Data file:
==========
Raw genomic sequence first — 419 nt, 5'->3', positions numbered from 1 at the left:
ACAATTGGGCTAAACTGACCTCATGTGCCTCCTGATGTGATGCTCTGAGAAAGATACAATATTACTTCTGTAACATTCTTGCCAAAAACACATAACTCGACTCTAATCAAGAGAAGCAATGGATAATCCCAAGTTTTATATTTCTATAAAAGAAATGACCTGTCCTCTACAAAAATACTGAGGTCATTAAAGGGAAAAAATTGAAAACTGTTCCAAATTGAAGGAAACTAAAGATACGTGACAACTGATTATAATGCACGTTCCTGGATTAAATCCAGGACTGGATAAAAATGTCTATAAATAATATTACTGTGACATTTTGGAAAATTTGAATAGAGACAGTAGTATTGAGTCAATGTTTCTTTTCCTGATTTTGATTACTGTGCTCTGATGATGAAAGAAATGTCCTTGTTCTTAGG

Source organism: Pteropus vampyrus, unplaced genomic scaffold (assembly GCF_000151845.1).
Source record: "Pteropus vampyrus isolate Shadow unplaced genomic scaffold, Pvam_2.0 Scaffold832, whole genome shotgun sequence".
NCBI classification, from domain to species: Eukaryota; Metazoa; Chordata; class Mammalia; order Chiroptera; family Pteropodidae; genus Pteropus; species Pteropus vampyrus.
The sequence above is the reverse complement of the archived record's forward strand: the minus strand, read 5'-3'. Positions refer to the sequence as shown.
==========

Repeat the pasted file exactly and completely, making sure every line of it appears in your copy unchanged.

Raw genomic sequence first — 419 nt, 5'->3', positions numbered from 1 at the left:
ACAATTGGGCTAAACTGACCTCATGTGCCTCCTGATGTGATGCTCTGAGAAAGATACAATATTACTTCTGTAACATTCTTGCCAAAAACACATAACTCGACTCTAATCAAGAGAAGCAATGGATAATCCCAAGTTTTATATTTCTATAAAAGAAATGACCTGTCCTCTACAAAAATACTGAGGTCATTAAAGGGAAAAAATTGAAAACTGTTCCAAATTGAAGGAAACTAAAGATACGTGACAACTGATTATAATGCACGTTCCTGGATTAAATCCAGGACTGGATAAAAATGTCTATAAATAATATTACTGTGACATTTTGGAAAATTTGAATAGAGACAGTAGTATTGAGTCAATGTTTCTTTTCCTGATTTTGATTACTGTGCTCTGATGATGAAAGAAATGTCCTTGTTCTTAGG

Source organism: Pteropus vampyrus, unplaced genomic scaffold (assembly GCF_000151845.1).
Source record: "Pteropus vampyrus isolate Shadow unplaced genomic scaffold, Pvam_2.0 Scaffold832, whole genome shotgun sequence".
NCBI classification, from domain to species: Eukaryota; Metazoa; Chordata; class Mammalia; order Chiroptera; family Pteropodidae; genus Pteropus; species Pteropus vampyrus.
The sequence above is the reverse complement of the archived record's forward strand: the minus strand, read 5'-3'. Positions refer to the sequence as shown.